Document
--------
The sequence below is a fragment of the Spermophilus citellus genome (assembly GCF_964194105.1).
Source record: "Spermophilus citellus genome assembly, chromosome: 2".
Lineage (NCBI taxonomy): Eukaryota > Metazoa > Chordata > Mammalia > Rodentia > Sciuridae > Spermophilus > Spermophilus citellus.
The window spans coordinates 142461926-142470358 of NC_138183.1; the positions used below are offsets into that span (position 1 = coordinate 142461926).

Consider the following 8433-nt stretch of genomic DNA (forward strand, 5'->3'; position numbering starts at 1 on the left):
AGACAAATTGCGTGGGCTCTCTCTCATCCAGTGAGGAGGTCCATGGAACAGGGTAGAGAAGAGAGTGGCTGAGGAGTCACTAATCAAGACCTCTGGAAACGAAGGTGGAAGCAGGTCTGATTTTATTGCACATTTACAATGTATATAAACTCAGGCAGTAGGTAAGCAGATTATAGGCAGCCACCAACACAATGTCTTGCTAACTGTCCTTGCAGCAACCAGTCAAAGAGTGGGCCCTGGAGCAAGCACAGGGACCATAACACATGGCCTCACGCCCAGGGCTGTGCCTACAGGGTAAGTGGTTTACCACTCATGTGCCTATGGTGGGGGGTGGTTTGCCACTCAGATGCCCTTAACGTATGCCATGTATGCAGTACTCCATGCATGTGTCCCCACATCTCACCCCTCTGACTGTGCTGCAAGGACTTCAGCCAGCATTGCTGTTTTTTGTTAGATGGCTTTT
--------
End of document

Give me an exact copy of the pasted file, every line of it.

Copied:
The sequence below is a fragment of the Spermophilus citellus genome (assembly GCF_964194105.1).
Source record: "Spermophilus citellus genome assembly, chromosome: 2".
Lineage (NCBI taxonomy): Eukaryota > Metazoa > Chordata > Mammalia > Rodentia > Sciuridae > Spermophilus > Spermophilus citellus.
The window spans coordinates 142461926-142470358 of NC_138183.1; the positions used below are offsets into that span (position 1 = coordinate 142461926).

Consider the following 8433-nt stretch of genomic DNA (forward strand, 5'->3'; position numbering starts at 1 on the left):
AGACAAATTGCGTGGGCTCTCTCTCATCCAGTGAGGAGGTCCATGGAACAGGGTAGAGAAGAGAGTGGCTGAGGAGTCACTAATCAAGACCTCTGGAAACGAAGGTGGAAGCAGGTCTGATTTTATTGCACATTTACAATGTATATAAACTCAGGCAGTAGGTAAGCAGATTATAGGCAGCCACCAACACAATGTCTTGCTAACTGTCCTTGCAGCAACCAGTCAAAGAGTGGGCCCTGGAGCAAGCACAGGGACCATAACACATGGCCTCACGCCCAGGGCTGTGCCTACAGGGTAAGTGGTTTACCACTCATGTGCCTATGGTGGGGGGTGGTTTGCCACTCAGATGCCCTTAACGTATGCCATGTATGCAGTACTCCATGCATGTGTCCCCACATCTCACCCCTCTGACTGTGCTGCAAGGACTTCAGCCAGCATTGCTGTTTTTTGTTAGATGGCTTTT